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Delivering a Strong Pitch
S.L. Price
March 25, 1996
Livan Hernandez, the Marlins' sensational 21-year-old Cuban defector, may be ready for the majors
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March 25, 1996

Delivering A Strong Pitch

Livan Hernandez, the Marlins' sensational 21-year-old Cuban defector, may be ready for the majors

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He is so calm. It's cold and drizzling, and the expected fiesta of Cuban solidarity at Joe Robbie Stadium on March 10 has faded with the sun; what was meant to be an electric occasion feels like death in the afternoon. But the Florida Marlins' exhibition opener begins, and Livan Hernandez, recently of Havana and the Cuban national team, doesn't feel any of that. He lifts his left leg easily, plants it with delicate grace and punishes the Toronto Blue Jays. Fastball, slider, changeup, curve. Bats swing and miss. Three rainy innings pass, and no one can touch him.

"He's pretty gutsy," says Toronto first baseman John Olerud. "He comes at you with everything."

"He definitely can pitch in the big leagues," adds Blue Jays catcher Charlie O'Brien.

Hernandez comes to the plate in the bottom of the third. He has batted in the U.S. only once before. First pitch: He drills a double down the leftfield line, and what has been a soggy clinic ignites into something more. The 16,955 fans stand, bellowing for the first time at this 21-year-old from whom the Marlins expect so much, and it is beginning to sink in, this rarest of rare things: a hype job come true.

He stands on the mound. It is the fourth inning, and an error has allowed Toronto's Alex Gonzalez to reach first base. Now here is Joe Carter, good enough to win a World Series with his bat once. Hernandez throws three pitches, including a 96-mph fastball, and Carter is down 0 and 2. Hernandez whirls and fires to first, picking off Gonzalez. Then he strikes out Carter, swinging, with a nasty slider. Now here is Olerud, good enough to have chased .400 once. Hernandez freezes him with a full-count slider, and Olerud is gone.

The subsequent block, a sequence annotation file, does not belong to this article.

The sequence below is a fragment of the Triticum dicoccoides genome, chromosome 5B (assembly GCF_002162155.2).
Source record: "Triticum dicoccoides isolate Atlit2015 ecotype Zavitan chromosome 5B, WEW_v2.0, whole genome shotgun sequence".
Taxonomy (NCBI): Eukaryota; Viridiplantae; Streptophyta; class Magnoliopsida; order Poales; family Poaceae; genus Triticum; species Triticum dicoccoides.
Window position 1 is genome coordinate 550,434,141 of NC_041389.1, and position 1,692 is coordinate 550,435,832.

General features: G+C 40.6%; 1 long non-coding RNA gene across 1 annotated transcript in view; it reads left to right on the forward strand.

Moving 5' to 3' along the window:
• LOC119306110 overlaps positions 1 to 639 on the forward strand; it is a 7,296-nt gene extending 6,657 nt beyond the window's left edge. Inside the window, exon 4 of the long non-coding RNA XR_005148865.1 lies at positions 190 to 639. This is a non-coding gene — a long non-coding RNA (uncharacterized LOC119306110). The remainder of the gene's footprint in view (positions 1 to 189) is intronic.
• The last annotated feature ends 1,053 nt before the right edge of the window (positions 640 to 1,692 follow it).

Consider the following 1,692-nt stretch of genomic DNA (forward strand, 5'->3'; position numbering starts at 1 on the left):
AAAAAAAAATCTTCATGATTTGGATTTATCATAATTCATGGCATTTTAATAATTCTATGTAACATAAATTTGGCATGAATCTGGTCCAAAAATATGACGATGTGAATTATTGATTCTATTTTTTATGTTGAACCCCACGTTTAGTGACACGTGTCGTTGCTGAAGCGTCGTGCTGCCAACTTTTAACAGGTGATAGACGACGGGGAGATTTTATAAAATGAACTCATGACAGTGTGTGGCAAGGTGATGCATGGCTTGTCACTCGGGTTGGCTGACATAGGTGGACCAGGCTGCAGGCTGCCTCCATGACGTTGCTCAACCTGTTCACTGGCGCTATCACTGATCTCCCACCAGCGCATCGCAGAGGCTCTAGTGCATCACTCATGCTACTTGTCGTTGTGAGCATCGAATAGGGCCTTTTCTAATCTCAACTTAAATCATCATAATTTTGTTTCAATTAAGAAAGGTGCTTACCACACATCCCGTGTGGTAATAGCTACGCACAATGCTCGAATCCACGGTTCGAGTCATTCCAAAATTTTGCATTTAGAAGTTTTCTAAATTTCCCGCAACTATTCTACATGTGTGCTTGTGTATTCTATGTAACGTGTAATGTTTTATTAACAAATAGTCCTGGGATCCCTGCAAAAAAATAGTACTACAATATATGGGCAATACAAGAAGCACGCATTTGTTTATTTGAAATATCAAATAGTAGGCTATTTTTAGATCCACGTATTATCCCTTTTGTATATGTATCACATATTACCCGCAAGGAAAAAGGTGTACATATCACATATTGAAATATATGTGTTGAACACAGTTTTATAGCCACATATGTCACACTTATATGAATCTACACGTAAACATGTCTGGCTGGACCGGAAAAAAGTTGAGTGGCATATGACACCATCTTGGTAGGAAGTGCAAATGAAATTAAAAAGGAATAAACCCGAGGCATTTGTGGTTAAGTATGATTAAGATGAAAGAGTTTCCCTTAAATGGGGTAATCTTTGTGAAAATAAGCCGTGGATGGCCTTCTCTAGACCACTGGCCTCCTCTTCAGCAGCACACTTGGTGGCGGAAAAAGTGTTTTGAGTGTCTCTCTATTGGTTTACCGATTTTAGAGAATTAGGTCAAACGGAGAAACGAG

Hernandez has been so dazzling that any plan the Marlins had to break him in slowly has all but crumbled. He has his own plan. "I'm here to get a spot in the rotation," the righthander says. Before a shaky six-run outing against the Cleveland Indians last Saturday, he had given up just one hit, struck out five and walked none in seven innings against major leaguers.

"He's making the decision [to start him in the minors] tougher and tougher," says Florida manager Rene Lachemann. "He can throw all four pitches for strikes. He showed us he can pick off a man, he showed us control. There's not a whole lot else."

There is, though, more to Hernandez's progress than mere pitching. When he bolted the Cuban national team last September, during a training session in Monterrey, Mexico, Hernandez sent the strange relationship between Major League Baseball and Cuban players hurtling in a new direction. Fresh off a salary of $5 a month, the kid considered the spearhead of a new generation of Cuban greats, the latest hero from one of the island's premier baseball families, sparked an unprecedented bidding war among big league clubs before signing a four-year, $4.5 million contract with the Marlins that includes an additional $1.5 million in incentives and a $2.5 million signing bonus. Even more crucial to both his old and new leagues: Hernandez's route to the majors—engineered for Livan and three other defectors by guerrilla agent Joe Cubas of Miami—has made it easier than ever for a Cuban player to cash in on his talent.

Hernandez doesn't like speaking about his defection. He refuses to talk politics; he has good and delicate reasons. His mother, Miriam Carreras, remains in Cuba, and Livan wants to bring her north someday. And his half-brother, 27-year-old Orlando, is a pitcher for the mighty national team, which their father, Arnaldo, also played for. When baseball people discuss Livan, they dwell on how composed he is, how he pitches like a man much older. That's because, especially over the last two years, Orlando never took his eyes off him. "Whatever I came here with, my brother taught me—mechanics, location, how to approach the game, how to use the wrist," Livan says. "My brother taught me everything I know."

Orlando Hernandez, nicknamed El Duque (the Duke), doesn't look much like the wide-bodied Livan. He is rangier, with a high kick swiped from a Dwight Gooden video. "There are guys in Cuba who are more fluid than he is, but the Duke always gets the job done," says Omar Minaya, a director of scouting for the Texas Rangers. "He's one of the best competitors I've known."

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